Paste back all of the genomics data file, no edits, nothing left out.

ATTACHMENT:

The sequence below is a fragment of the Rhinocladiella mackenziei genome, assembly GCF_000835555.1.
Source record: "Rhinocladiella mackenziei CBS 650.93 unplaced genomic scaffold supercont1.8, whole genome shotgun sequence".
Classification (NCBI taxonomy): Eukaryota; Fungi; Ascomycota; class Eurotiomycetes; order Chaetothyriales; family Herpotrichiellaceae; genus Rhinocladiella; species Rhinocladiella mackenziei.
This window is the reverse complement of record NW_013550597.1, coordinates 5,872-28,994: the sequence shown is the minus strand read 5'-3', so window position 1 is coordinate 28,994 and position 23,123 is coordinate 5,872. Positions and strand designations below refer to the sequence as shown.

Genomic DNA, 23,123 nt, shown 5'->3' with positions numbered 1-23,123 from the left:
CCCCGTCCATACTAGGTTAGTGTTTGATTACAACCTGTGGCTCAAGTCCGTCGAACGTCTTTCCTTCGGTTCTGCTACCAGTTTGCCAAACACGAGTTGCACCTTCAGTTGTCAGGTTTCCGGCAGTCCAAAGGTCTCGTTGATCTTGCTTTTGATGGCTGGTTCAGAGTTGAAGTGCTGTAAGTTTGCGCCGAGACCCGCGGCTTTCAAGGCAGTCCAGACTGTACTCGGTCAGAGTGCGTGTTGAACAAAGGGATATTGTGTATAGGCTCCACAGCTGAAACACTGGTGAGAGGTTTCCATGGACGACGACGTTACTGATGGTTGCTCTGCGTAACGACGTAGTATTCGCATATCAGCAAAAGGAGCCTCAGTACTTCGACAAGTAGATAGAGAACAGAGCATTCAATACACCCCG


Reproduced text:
The sequence below is a fragment of the Rhinocladiella mackenziei genome, assembly GCF_000835555.1.
Source record: "Rhinocladiella mackenziei CBS 650.93 unplaced genomic scaffold supercont1.8, whole genome shotgun sequence".
Classification (NCBI taxonomy): Eukaryota; Fungi; Ascomycota; class Eurotiomycetes; order Chaetothyriales; family Herpotrichiellaceae; genus Rhinocladiella; species Rhinocladiella mackenziei.
This window is the reverse complement of record NW_013550597.1, coordinates 5,872-28,994: the sequence shown is the minus strand read 5'-3', so window position 1 is coordinate 28,994 and position 23,123 is coordinate 5,872. Positions and strand designations below refer to the sequence as shown.

Genomic DNA, 23,123 nt, shown 5'->3' with positions numbered 1-23,123 from the left:
CCCCGTCCATACTAGGTTAGTGTTTGATTACAACCTGTGGCTCAAGTCCGTCGAACGTCTTTCCTTCGGTTCTGCTACCAGTTTGCCAAACACGAGTTGCACCTTCAGTTGTCAGGTTTCCGGCAGTCCAAAGGTCTCGTTGATCTTGCTTTTGATGGCTGGTTCAGAGTTGAAGTGCTGTAAGTTTGCGCCGAGACCCGCGGCTTTCAAGGCAGTCCAGACTGTACTCGGTCAGAGTGCGTGTTGAACAAAGGGATATTGTGTATAGGCTCCACAGCTGAAACACTGGTGAGAGGTTTCCATGGACGACGACGTTACTGATGGTTGCTCTGCGTAACGACGTAGTATTCGCATATCAGCAAAAGGAGCCTCAGTACTTCGACAAGTAGATAGAGAACAGAGCATTCAATACACCCCG